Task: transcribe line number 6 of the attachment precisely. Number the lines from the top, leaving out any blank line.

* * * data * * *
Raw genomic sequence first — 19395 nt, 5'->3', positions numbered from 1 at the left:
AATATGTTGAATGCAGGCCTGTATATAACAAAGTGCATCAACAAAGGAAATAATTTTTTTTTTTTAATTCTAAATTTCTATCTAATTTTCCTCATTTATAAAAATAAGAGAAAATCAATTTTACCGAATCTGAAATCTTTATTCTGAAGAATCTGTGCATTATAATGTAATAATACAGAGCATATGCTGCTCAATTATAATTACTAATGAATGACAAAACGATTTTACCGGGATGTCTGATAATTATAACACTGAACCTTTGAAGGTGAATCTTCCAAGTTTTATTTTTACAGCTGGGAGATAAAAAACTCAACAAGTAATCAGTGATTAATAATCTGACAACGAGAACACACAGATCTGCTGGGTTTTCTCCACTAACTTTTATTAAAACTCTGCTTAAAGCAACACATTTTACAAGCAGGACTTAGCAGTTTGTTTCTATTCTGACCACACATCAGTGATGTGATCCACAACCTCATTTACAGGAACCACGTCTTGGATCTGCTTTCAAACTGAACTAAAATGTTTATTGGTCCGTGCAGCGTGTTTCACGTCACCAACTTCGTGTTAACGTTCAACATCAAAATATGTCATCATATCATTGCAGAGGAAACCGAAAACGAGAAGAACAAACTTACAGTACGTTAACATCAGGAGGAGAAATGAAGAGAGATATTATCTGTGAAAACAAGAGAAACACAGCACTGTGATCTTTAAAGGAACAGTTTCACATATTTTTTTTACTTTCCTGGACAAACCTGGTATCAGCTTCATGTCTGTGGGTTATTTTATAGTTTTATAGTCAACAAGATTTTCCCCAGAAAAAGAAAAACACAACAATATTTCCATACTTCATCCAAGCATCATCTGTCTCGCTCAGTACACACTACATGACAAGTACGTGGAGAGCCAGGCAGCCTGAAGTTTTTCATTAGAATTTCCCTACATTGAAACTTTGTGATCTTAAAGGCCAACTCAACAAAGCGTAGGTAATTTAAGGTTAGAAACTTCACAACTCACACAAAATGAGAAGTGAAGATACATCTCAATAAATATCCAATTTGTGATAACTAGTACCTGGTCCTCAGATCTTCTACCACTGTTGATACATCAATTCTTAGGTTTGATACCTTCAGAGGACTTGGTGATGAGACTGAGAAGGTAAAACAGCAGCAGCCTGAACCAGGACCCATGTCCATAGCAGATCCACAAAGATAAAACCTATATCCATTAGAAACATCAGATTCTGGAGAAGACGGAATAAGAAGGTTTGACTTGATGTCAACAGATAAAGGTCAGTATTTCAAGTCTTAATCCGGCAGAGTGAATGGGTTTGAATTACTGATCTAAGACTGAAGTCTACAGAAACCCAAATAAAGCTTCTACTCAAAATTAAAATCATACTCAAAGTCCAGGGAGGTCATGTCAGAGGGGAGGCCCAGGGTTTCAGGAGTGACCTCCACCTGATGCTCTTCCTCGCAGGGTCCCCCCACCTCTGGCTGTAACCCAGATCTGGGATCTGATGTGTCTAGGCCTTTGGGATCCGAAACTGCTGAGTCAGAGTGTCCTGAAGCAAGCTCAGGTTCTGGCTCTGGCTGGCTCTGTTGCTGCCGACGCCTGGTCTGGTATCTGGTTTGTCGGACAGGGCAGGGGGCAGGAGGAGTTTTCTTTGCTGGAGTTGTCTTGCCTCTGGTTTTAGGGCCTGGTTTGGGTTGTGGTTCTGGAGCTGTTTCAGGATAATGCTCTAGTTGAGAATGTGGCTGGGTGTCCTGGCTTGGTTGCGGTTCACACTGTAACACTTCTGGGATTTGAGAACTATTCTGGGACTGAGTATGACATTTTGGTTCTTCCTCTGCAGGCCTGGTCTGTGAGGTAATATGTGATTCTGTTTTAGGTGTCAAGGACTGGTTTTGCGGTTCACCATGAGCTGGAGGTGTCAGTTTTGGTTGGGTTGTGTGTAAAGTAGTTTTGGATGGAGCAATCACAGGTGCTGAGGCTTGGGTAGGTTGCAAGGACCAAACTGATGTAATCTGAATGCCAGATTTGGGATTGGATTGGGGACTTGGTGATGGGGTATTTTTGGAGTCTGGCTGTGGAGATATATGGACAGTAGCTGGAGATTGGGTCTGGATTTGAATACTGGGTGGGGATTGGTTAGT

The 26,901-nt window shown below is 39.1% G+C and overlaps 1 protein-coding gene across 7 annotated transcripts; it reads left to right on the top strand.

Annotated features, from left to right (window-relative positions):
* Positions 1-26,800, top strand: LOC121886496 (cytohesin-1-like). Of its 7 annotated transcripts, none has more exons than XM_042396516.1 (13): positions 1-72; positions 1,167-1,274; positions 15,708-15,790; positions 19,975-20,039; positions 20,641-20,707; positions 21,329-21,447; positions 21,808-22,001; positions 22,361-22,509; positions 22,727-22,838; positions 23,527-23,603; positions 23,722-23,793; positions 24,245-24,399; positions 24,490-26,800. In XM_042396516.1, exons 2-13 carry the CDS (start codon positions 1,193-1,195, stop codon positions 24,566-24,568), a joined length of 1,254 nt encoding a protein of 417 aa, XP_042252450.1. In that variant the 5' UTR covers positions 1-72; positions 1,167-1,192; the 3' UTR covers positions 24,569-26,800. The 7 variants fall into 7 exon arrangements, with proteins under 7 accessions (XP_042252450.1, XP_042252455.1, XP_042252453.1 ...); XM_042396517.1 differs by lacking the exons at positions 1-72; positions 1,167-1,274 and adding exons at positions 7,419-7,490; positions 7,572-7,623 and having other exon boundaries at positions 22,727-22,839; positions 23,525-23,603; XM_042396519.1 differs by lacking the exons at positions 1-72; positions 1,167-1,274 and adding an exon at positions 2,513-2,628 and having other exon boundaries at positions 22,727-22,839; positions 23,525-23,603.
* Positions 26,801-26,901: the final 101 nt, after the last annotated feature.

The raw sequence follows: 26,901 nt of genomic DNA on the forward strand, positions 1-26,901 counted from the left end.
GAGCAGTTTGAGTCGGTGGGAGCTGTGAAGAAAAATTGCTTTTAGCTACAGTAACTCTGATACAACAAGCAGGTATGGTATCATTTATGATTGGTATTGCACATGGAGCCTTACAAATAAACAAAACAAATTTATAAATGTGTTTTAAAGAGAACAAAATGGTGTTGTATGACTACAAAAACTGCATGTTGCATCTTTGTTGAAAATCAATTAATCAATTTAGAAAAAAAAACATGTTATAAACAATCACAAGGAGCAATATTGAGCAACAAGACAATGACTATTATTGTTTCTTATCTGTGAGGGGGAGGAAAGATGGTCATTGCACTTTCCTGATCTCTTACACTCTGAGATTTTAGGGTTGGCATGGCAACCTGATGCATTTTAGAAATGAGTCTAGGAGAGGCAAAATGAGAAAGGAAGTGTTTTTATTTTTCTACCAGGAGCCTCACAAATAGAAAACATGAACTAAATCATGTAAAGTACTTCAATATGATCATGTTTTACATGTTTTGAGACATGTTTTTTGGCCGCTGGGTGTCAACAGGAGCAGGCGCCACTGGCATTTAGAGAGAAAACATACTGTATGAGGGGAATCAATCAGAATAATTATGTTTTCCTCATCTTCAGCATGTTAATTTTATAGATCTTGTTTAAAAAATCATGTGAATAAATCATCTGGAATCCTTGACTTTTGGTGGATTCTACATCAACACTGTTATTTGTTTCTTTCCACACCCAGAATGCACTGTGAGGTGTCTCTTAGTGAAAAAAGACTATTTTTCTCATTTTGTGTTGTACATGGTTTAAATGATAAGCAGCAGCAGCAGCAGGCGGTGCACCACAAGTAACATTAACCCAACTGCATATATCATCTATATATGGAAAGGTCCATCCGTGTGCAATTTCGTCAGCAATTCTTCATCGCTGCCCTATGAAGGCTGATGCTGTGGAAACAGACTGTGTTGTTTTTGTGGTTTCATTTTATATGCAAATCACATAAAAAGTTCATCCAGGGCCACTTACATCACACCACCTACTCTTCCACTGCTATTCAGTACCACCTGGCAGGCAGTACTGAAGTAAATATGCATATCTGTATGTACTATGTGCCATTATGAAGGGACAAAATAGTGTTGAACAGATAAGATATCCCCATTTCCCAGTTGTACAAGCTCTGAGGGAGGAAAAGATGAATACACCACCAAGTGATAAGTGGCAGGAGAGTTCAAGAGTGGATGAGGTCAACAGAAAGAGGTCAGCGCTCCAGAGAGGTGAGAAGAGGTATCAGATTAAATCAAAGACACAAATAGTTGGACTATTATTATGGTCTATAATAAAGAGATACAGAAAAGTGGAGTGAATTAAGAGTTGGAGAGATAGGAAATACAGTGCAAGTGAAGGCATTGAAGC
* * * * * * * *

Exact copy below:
* Positions 26,801-26,901: the final 101 nt, after the last annotated feature.